Blogs > From The Bleacher Seats

A roundup of news on sporting events, people and places in Southeast Michigan by columnist Jim Evans.

Wednesday, March 30, 2011

A nostalgic Tigers' tale

I have never taken my relationship with the Detroit Tigers lightly.
It’s been a long-term relationship; a lot longer than most marriages last in this country.
It was probably 50 years ago when I got to my first Tigers’ game.
Dad would take us to a handful of games each season.
As young boys, we’d wear our Little League uniforms and our gloves and wait for the foul ball or the home run that really never did arrive.
We’ve witnessed some great moments, the stuff of scrapbooks and soaring memories.
We were there the final day of the regular season in 1967, when the Tigers needed to take both ends of a doubleheader against California.
They won one, finishing a game back of American League-pennant winning Boston.
We were there a handful of times the next year during that magical season when the Tigers did win the pennant and later, the World Series.
We could not get tickets to the ’68 Series, but I remember sitting in the gym at Walled Lake Junior High listening to the Tigers take on the Cardinals that fall. Obviously Mr. Lamb, the gym teacher, was a Tigers’ fan, too.
We saw some great players from other teams, too. The Yankees with Mickey Mantle and Whitey Ford. The Red Sox, with Carl Yaztrzemski and Carlton Fisk. The Twins, with Rod Carew and Harmon Killebrew. The Orioles, with Jim Palmer and Brooks Robinson.
My brother, Bill, loved Willie Horton. When Willie first came up with the team, Bill absolutely papered his bedroom with newspaper clippings about the young phenom from Detroit.
Later on, when I got into the sports writing business, I had plenty of chances to cover the Tigers. I was there in the press box when the Tigers clinched the pennant in 1984, and watched along with a packed Tiger Stadium when Kirk Gibson launched his historic home run against the Padres.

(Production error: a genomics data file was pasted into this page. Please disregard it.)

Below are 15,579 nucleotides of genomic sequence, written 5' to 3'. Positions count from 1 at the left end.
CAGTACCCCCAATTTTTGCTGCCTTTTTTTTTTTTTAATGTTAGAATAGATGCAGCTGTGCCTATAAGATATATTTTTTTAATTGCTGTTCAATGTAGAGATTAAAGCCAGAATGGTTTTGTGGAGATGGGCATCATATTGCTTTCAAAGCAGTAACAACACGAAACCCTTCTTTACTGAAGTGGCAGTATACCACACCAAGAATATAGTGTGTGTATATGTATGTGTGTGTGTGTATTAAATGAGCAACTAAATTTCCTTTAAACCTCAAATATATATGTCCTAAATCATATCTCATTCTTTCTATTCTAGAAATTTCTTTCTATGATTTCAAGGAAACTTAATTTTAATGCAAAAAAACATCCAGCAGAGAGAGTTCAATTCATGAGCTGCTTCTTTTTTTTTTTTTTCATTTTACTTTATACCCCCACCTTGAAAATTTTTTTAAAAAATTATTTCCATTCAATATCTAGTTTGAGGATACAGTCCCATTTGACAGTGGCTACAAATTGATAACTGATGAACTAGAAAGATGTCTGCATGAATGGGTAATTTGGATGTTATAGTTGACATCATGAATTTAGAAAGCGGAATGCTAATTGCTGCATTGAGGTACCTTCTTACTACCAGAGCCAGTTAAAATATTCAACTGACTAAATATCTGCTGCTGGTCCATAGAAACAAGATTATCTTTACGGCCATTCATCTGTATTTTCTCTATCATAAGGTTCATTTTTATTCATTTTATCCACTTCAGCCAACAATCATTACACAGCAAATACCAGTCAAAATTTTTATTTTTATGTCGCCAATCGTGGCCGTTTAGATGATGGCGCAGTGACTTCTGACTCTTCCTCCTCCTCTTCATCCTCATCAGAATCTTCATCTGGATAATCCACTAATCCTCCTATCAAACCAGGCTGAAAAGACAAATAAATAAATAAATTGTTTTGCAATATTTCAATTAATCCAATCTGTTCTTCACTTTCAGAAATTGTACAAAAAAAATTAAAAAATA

I always get a little nostalgic when I think about those early days with the Tigers. My brother, Bill, passed away a handful of years ago, felled by a rare neurological condition. My dad fell victim to colo-rectal cancer more than a decade ago.
I’m a father with four kids. I am sorry to say that we have not been to enough Tigers’ games over the years.
But we went last fall, and prior to the game, we watched “Field of Dreams” at the Fox Theatre. My mom was along with us. It was a great night and it brought back a lot of memories.
Especially when Kevin Kostner and his dad started playing catch. I could not help myself. I started weeping uncontrollably.
There’s something about baseball. There is something about the Tigers. Bless you boys in 2011.

Sunday, March 27, 2011

Bob Probert: Read it and weep

I like hockey fights.

I mean, I like them more than hockey sticks to the face. I like them more than elbows and shoulders to the head.

There’s no fear of retribution in Gary Bettman’s game today.

There are too many cowards roaming the ice trying to hurt people. 

So I like hockey fights.

That is why I loved what Bob Probert did when he was with the Red Wings.

Few, if any, were tougher. None came galloping over the hill like the charging cavalry when a teammate was in trouble.

I’m reading Bob Probert’s book “Tough Guy. My Life On The Edge.”

I started to get tears in my eyes while reading the prologue called The Last Chapter. It chronicles Probie’s final day, when he succumbed and died while out on the boat with his wife, his in-laws, and his kids.

It had to be awful.

Probert had awfully serious demons, to be sure.

His book takes an unflinching look at all of them.

He drank too much. He took drugs. He was promiscuous. He wasn’t always a nice guy.

But eventually, he was accountable. He owned up and he straightened up. He became a husband and a father and that sort of responsibility will sober a person up quick.

I guess I am writing this as a belated Thank You note.

Thank you for all of those thrills over the years. Sure most of them came on the end of a balled up fist, but so be it.

Probie could also play hockey. Don Cherry points out that in 1988, he scored 29 goals and had 33 assists in 74 games with the Wings. He had 15 power play goals, five game-winners and was plus -16 with 398 penalty minutes. In the playoffs that season, he had eight goals and 13 assists in 16 games.